Health care professionals have long professed the health benefits of water. According to WebMD, water:
- Balances bodily fluids
- Controls calorie intake
- Helps energize muscle
- Rehydrates skin
- Cleanses kidneys
- Maintains bowel function
However, in addition, water is beneficial to your oral health as well. It’s all a matter of how much and what type of water you drink.
Determining the Right amount of Water to Drink
Water makes up 60 percent of our body weight. That alone should suggest to you the importance of drinking it on a daily basis. However, there has long been a controversy about how much is the right amount.
Some experts recommend the 8×8 rule: drinking eight 8-ounce glasses of water each day. On the other hand, the Institute of Medicine recommends 13 cups (3 liters) a day for men and 9 cups (2.2 liters) for women. Additionally, they don’t limit the intake to water only. To their way of thinking, all liquids apply.
Naturally, the healthier the liquid the better it is for all parts of your body including your teeth. Too many sugary sodas do more damage than good. You’re better off drinking water, milk, broth, and if you must have soda, making it sugar-free.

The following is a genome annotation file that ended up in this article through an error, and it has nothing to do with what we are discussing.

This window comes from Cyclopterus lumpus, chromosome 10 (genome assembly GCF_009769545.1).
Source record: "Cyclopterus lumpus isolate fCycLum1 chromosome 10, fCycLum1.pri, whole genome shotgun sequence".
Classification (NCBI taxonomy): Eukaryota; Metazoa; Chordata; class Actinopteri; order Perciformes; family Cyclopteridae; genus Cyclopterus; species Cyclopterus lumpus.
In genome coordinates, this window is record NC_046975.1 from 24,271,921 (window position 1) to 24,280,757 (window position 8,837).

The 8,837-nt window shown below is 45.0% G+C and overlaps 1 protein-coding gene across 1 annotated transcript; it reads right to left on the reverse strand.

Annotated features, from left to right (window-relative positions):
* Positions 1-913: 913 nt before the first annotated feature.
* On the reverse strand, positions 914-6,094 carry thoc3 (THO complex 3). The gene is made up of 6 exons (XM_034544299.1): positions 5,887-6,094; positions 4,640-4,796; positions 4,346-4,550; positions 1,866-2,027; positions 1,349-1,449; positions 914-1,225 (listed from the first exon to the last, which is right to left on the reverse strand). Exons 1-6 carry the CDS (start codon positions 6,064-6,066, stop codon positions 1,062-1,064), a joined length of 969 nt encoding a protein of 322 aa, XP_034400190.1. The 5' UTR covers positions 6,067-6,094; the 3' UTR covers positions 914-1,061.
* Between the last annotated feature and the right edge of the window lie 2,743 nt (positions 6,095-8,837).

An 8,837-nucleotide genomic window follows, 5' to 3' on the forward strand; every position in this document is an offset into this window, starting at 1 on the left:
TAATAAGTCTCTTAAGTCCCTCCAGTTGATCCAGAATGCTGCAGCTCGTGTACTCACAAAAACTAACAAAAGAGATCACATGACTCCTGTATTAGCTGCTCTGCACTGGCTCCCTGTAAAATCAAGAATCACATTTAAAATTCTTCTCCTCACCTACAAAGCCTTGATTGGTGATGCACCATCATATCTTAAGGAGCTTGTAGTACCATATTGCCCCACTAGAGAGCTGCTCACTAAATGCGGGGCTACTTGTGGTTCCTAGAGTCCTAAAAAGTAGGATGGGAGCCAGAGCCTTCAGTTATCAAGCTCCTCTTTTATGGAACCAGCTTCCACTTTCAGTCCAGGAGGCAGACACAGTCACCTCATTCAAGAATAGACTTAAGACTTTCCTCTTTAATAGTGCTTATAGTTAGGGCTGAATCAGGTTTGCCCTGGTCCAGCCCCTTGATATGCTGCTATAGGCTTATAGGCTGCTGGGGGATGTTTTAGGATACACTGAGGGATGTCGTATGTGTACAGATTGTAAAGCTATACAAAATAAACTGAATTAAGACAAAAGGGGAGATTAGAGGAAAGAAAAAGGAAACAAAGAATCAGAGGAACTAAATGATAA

Bottled Water Leaves Out an Important Ingredient
There is a big difference between tap water and bottled water. While they’re both good for your health, drinking too much bottled water may deprive you of much needed fluoride.
Although there is continuing controversy about whether fluoride in water is truly as beneficial as supporters believe, many municipalities in North America continue to add it to drinking water. The contention is that it helps strengthen teeth and protect against tooth decay.
On the other hand, there are those who believe that fluoride toothpaste or mouthwash offer sufficient protection.
Best Benefit of Drinking Water
Whether you choose to drink fluoridated tap water or the non-fluoridated bottled type, your teeth can benefit either way.
First, a healthy body leads to healthy teeth. Drinking plenty of water and eating a healthy diet provides the proper vitamins and nutrients necessary to keep all parts of your body, including teeth and gums, fit.
Next, if you consider all the food and drink you consume during the day, you can image the amount of food particles and debris left behind. Rinsing your mouth with water can help remove harmful substances such as sugar and acids. The quicker you remove them the less likely they’ll damage your teeth and gums.
Finally, a dry mouth can cause all types of dental issues. Water helps to wet your whistle and generate saliva. Saliva not only helps to digest food and keep teeth strong, it’s made up mostly of water.
So, next time you want something cool to drink, consider grabbing a glass of water.